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  • Backing business investment – accelerated depreciation

    Eligible businesses, for the 2019–20 and 2020–21 income years, may be able to deduct the cost of new depreciating assets at an accelerated rate using the backing business investment – accelerated depreciation rules.

    For each new asset, the backing business investment – accelerated depreciation deduction applies in the income year that the asset is first used or installed ready for use for a taxable purpose.

    You claim the deduction when lodging your tax return for the income year. The usual depreciating asset arrangements apply in the subsequent income years that the asset is held.

    If you are eligible for backing business investment – accelerated depreciation, you can choose to not apply these rules to an asset. The choice can be made on an asset-by-asset basis but cannot be changed once made.

    For most businesses you must:

    • make the choice in your tax return
    • notify us by the day you lodge your tax return for the income year to which the choice relates.

    However, if you use a Substituted Accounting Period and lodge before 1 July 2021, use the Temporary full expensing and Backing business investment schedule –substituted accounting period or lodging a tax return for a part year form to make the choice.

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    Eligible businesses

    Businesses are eligible for the backing business investment – accelerated depreciation deduction if they have an aggregated turnover of less than $500 million in the year they are claiming the deduction. The deduction is available in the 2019–20 and 2020–21 income years.

    Eligible assets

    To be eligible to apply the accelerated rate of deduction under backing business investment, the depreciating asset must:

    • be new and not previously held by another entity (other than as trading stock)
    • be first held on or after 12 March 2020
    • first used or first installed ready for use for a taxable purpose on or after 12 March 2020 until 30 June 2021
    • not be an asset to which an entity has applied either  
      • temporary full expensing
      • the instant asset write-off rules.

    There is no limit on the number of eligible assets that you can apply accelerated depreciation to in an income year under backing business investment.

    Eligible assets do not include:

    • second-hand depreciating assets
    • some specific Division 40 assets subject to low value and software development pools
    • certain primary production assets (water facilities, fencing, horticultural plants or fodder storage assets), unless you are a small business entity that chooses to apply the simplified depreciation rules to these assets
    • buildings and other capital works for which you can deduct amounts under Division 43
    • assets that  
      • will never be located in Australia, or
      • will not be used principally in Australia for the principal purpose of carrying on a business
    • other specific capital asset and expense deductions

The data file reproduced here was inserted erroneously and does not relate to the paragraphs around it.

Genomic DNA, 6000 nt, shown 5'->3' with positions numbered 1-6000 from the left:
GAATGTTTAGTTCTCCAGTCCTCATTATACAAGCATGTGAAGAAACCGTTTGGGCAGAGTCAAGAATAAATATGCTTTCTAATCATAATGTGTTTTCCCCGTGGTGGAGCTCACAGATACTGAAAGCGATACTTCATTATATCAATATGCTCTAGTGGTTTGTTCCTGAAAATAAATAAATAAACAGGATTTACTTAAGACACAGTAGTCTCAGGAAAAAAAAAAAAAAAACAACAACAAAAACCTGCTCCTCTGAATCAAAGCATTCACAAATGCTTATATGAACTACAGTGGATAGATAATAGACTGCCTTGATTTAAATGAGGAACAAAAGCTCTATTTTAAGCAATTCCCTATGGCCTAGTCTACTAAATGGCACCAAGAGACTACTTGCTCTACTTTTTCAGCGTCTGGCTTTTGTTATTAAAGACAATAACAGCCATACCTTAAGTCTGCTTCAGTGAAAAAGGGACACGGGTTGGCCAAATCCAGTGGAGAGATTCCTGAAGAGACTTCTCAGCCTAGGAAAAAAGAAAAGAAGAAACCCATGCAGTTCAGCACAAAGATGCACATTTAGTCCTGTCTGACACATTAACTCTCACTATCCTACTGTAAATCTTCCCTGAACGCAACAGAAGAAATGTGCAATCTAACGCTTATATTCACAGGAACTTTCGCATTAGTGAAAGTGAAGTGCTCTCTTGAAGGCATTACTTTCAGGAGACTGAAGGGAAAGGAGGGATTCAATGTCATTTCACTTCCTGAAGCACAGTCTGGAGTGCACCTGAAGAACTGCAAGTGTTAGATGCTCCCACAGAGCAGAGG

• assets you were committed to acquiring before 12 March 2020

    There is no limit on the cost of an eligible asset, unless it is a passenger vehicle.

    If you are eligible for backing business investment – accelerated depreciation, you can choose not to apply these rules to an asset. The choice can be made on an asset-by-asset basis. You cannot revoke your choice once it is made for an asset.

    For most businesses you must:

    • make the choice in your tax return
    • notify us by the day you lodge your tax return for the income year to which the choice relates.

    However, if you use a Substituted Accounting Period and lodge before 1 July 2021, use the Temporary full expensing and Backing business investment schedule –substituted accounting period or lodging a tax return for a part year form to make the choice.

    If you choose not to apply backing business investment – accelerated depreciation to an asset, you apply the general depreciation rules to that asset.

    You cannot claim a backing business investment – accelerated depreciation deduction if you use temporary full expensing or instant asset write-off for the same asset.

    Working out your deduction

    Different rules apply when working out your deduction, depending on whether you are using the simplified depreciation rules for small businesses.

    Small business entity

    If you are a small business with an aggregated turnover less than $10 million, and you use the simplified depreciation rules, you add to your general small business pool assets that:

    • cost $150,000 or more (instant asset write-off applies to assets costing less than this)
    • are eligible for backing business investment – accelerated depreciation
    • are not eligible for temporary full expensing.

    You then deduct an amount equal to 57.5% (rather than 15%) of the business portion of a new depreciating asset in the year you add it to the pool. In later years the asset will be depreciated under the general small business pool rules.

    Normal rules apply to assets allocated to the general small business pool that are not eligible for backing business investment – accelerated depreciation.

    Example 1 – Small business benefits from backing business investment – accelerated depreciation

    NC Transport Solutions Pty Ltd operates a haulage business in New South Wales. NC Transport Solutions Pty Ltd has an aggregated turnover of $8 million for the 2019–20 income year. On 1 May 2020, NC Transport Solutions Pty Ltd purchases a new truck for $260,000, exclusive of GST. For the 2019-20 income year, the truck was only used for business purposes.

    Under past tax arrangements, NC Transport Solutions Pty Ltd would depreciate the truck using its general small business pool. This means that NC Transport Solutions Pty Ltd would deduct 15% of the truck’s value when it added the asset to the pool, leading to a tax deduction of $39,000 for the 2019–20 income year (assuming there are no other assets in the pool).

    Under the new backing business investment – accelerated depreciation, NC Transport Solutions Pty Ltd will instead claim a deduction of 57.5% when it adds the truck to the pool, leading to a deduction of $149,500 for the 2019–20 income year.

    End of example

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    Other business entities

    If you are an entity with aggregated turnover less than $500 million in the income year and do not use the simplified depreciation rules, you may be eligible to deduct an amount under backing business investment – accelerated depreciation if the asset is an eligible asset and you cannot or have chosen not to apply temporary full expensing to that asset.

    The amount your entity can deduct in the income year the asset is first used or installed ready for use is:

    • 50% of the cost (or adjustable value where applicable) of the depreciating asset
    • plus, the amount of the usual depreciation deduction that would otherwise apply but calculated as if the cost or adjustable value of the asset were reduced by 50%.